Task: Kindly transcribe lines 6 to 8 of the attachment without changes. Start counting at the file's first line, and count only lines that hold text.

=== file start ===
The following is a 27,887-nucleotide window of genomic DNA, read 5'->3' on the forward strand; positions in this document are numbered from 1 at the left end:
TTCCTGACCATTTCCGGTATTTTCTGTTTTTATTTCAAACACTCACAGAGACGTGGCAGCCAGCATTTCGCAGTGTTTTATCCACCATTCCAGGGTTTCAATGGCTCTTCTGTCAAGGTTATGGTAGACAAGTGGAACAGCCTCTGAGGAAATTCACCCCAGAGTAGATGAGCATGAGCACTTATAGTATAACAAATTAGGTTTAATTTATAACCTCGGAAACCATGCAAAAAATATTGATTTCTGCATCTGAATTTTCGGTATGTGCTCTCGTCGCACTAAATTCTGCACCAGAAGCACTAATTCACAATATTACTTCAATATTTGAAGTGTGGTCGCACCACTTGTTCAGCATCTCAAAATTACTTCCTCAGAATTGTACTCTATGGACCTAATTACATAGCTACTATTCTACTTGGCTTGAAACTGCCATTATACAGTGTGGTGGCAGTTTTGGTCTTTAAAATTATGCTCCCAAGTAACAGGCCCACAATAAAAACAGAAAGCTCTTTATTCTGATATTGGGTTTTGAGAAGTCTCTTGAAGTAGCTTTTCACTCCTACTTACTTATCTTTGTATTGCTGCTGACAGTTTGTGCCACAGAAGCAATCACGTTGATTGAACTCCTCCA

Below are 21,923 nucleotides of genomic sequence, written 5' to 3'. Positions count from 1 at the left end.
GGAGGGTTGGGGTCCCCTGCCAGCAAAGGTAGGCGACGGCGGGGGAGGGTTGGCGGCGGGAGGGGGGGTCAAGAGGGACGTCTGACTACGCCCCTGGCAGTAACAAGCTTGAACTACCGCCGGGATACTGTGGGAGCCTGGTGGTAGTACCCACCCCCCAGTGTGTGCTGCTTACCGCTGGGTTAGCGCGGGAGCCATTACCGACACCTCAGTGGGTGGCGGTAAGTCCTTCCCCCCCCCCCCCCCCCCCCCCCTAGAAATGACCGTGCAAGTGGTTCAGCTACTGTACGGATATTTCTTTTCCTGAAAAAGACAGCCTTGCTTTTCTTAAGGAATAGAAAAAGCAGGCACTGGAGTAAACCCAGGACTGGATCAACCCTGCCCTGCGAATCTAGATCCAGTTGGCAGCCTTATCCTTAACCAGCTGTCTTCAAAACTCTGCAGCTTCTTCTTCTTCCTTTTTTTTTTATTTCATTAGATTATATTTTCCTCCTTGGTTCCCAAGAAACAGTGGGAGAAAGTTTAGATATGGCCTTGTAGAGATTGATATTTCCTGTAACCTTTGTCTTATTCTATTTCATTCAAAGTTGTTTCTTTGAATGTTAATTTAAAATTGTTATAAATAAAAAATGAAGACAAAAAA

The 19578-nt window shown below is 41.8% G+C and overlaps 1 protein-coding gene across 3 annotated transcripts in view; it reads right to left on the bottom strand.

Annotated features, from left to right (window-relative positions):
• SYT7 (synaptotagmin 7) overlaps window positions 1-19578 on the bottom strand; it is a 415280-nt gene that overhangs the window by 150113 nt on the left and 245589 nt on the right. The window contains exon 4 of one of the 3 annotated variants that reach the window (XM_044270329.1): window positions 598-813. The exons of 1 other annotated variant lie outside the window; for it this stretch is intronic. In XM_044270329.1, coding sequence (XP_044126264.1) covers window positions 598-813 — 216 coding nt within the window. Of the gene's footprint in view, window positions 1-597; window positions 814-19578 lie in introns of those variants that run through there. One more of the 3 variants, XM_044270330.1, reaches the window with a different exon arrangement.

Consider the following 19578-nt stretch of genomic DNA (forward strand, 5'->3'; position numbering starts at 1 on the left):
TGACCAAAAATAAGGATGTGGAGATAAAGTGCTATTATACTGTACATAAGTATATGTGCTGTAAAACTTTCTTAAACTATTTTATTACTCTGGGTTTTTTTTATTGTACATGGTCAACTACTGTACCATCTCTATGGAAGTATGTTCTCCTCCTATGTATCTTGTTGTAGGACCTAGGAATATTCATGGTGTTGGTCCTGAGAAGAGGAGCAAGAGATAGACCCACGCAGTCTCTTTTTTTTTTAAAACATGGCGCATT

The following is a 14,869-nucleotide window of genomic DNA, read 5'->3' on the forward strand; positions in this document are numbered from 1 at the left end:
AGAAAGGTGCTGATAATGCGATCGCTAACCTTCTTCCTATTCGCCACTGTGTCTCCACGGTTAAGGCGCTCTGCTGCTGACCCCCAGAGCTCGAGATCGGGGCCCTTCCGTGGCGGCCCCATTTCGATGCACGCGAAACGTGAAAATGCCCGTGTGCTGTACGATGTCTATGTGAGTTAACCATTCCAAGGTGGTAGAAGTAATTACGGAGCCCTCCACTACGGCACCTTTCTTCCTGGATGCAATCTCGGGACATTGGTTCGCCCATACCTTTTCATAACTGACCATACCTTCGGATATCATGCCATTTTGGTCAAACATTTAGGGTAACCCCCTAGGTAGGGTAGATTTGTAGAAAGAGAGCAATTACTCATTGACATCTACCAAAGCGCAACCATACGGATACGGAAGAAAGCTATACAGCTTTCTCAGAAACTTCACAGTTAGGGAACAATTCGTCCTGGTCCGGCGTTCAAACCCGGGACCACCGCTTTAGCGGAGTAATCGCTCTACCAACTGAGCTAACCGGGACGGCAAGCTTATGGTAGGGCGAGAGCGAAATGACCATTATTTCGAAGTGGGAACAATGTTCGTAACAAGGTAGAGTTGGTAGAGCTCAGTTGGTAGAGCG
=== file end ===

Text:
Annotated features, from left to right (window-relative positions):
• SYT7 (synaptotagmin 7) overlaps window positions 1-19578 on the bottom strand; it is a 415280-nt gene that overhangs the window by 150113 nt on the left and 245589 nt on the right. The window contains exon 4 of one of the 3 annotated variants that reach the window (XM_044270329.1): window positions 598-813. The exons of 1 other annotated variant lie outside the window; for it this stretch is intronic. In XM_044270329.1, coding sequence (XP_044126264.1) covers window positions 598-813 — 216 coding nt within the window. Of the gene's footprint in view, window positions 1-597; window positions 814-19578 lie in introns of those variants that run through there. One more of the 3 variants, XM_044270330.1, reaches the window with a different exon arrangement.

Consider the following 19578-nt stretch of genomic DNA (forward strand, 5'->3'; position numbering starts at 1 on the left):